My intent today is not to suggest that the Federal Reserve is somehow omniscient regarding the path of the U.S. economy. Nor is it my intent to suggest that the Federal Reserve's knowledge and tools are sufficiently surgical to steer the U.S. economy completely unscathed through the choppy waters of financial market turbulence. And of course, I do not literally mean to suggest that common aphorisms provide an infallible compass to guide the economy past shocks of one sort or another. Instead, my goal is to describe the Federal Reserve's monetary responsibilities, highlight the critical role of liquidity in financial markets, and discuss the recent financial market turmoil. While the subprime-mortgage markets showed some of the earliest and most pronounced indications of weakness, I believe that problems afflicting the subprime-mortgage markets served more as the trigger than the fundamental cause of recent market turmoil and economic uncertainty.
Monetary responsibilities and financial markets
By way of background, allow me to highlight the Federal Reserve's dual mandate for monetary policy, as embodied in the Federal Reserve Act. The Federal Reserve's statutory objectives are to institute policies that foster maximum employment and price stability. To ensure that these objectives are consistent with each other and with strong, enduring economic performance over time, my colleagues, past and present, interpret "maximum employment" to mean maximum sustainable employment. In pursuing this objective, the Federal Reserve is trying to foster an environment in which those who are looking for work can reasonably find it. Similarly, we generally interpret our congressional mandate to ensure "price stability" to mean that inflation (the rate of price change for a broad range of products and services) is at sufficiently low and predictable levels so that it is not a factor in the economic planning of households and businesses.
The principal instruments of monetary policy conducted by the Federal Reserve – open market operations, the discount rate, and reserve requirements – do not operate in a vacuum.3 Rather, they operate dynamically in association with ever-changing financial market conditions to produce effects on the real economy. Indeed, well-functioning financial markets are a precondition for a sustainable, prosperous economy.
Financial markets facilitate the flow of capital from individuals and institutions that have savings to individuals and institutions with investment opportunities that are deemed worthwhile. When functioning properly, financial markets may also lower financing costs by allocating risks to suppliers of capital most willing and able to bear them. Investments that build human and physical capital, in turn, generate economic growth and ultimately raise living standards. In addition, financial markets should serve as a shock absorber of sorts for both individuals and businesses. The capital cushions of financial intermediaries, for example, should help mitigate the impact of financial shocks on the overall economy.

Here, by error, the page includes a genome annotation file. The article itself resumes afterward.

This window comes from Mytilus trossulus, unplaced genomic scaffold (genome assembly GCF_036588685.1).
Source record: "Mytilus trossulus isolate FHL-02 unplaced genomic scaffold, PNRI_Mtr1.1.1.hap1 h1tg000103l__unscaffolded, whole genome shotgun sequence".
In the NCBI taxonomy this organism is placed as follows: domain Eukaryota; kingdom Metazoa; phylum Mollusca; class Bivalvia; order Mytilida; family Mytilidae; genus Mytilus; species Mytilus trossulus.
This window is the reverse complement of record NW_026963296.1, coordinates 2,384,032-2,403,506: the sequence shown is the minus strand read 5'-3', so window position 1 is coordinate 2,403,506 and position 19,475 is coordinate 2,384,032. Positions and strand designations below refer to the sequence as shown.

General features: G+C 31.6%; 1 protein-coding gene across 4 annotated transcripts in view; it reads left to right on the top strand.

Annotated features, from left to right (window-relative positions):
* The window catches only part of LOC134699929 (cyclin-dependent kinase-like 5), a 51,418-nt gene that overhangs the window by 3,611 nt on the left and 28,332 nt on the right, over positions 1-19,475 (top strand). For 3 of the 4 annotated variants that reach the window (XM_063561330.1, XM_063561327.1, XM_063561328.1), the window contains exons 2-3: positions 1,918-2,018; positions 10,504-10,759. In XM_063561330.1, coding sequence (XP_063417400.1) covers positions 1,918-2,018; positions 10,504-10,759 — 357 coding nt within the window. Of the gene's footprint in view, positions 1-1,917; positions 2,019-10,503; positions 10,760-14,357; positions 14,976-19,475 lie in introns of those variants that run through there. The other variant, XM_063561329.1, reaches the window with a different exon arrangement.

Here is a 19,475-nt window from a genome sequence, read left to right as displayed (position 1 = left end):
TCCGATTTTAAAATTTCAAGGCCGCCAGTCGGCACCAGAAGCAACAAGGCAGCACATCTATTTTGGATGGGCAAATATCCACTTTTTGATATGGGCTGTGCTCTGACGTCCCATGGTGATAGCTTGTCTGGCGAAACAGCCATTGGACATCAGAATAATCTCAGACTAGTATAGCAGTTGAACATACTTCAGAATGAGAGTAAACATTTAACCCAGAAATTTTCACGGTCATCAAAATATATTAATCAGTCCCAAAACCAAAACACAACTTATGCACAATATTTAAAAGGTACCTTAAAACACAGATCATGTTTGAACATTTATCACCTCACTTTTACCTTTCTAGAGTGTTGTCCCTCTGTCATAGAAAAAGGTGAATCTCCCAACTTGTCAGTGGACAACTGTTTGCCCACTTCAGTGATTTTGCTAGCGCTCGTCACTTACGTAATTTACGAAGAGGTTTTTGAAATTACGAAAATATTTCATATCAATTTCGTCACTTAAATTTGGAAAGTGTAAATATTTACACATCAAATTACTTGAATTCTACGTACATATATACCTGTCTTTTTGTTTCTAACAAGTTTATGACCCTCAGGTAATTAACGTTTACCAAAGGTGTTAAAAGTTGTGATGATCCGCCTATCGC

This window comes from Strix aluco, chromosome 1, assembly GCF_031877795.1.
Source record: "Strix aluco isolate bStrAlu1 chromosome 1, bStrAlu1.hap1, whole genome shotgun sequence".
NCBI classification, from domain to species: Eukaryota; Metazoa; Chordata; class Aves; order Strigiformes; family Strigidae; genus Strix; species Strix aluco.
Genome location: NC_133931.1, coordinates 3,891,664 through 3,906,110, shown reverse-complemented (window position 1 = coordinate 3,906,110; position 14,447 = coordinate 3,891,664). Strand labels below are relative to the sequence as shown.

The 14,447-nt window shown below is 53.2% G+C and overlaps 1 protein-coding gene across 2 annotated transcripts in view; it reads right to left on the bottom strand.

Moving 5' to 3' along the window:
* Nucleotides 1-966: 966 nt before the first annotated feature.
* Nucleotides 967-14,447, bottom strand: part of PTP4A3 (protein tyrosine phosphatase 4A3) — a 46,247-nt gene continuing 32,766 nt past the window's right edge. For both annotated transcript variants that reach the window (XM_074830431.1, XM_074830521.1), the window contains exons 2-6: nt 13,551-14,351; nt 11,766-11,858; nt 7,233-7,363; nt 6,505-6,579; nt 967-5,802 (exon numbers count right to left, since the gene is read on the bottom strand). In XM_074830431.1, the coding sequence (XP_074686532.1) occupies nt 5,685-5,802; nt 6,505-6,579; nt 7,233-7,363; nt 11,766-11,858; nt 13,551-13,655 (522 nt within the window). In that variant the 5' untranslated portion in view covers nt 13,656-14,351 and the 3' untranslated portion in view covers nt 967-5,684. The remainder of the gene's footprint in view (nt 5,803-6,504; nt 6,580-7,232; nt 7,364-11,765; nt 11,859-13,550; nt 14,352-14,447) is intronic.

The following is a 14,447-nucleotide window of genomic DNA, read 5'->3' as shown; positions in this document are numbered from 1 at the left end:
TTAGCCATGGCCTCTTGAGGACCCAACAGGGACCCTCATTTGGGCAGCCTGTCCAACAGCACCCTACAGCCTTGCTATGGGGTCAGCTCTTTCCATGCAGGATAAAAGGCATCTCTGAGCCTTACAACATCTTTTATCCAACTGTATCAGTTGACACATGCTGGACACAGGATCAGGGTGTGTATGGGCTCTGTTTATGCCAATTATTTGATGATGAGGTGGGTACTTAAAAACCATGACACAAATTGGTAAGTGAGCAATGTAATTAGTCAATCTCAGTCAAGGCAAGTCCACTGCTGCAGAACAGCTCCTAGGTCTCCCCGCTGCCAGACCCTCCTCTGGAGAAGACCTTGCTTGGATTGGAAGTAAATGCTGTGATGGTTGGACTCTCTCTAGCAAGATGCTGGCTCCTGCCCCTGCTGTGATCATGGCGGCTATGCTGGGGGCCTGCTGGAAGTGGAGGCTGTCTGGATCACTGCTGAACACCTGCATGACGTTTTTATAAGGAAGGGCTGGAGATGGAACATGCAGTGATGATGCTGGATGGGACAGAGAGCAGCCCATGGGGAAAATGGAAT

Conversely, when financial markets function poorly, the capital allocation process I just described is impaired, and worthwhile investment projects may go unfunded. In the extreme, savers refuse to part with their funds for capital investments at virtually any price. Instead, they retreat to the shore for safety, waiting for calmer seas and cooler heads to prevail. As I have noted previously, "While policymakers and market participants know with certainty that these episodes will occur, [we] must be humble in [our] ability to predict the timing, scope, and duration of these periods of financial distress." 4
A fuller description of the tools available to Federal Reserve policymakers is in Laurence H. Meyer (1998), "Come with Me to the FOMC," Gillis Lecture, speech delivered at Williamette University, Salem, Ore., April 2, www.federalreserve.gov/newsevents.
Kevin Warsh (2007), "Market Liquidity: Definitions and Implications," speech delivered at the Institute of
BIS Review 104/2007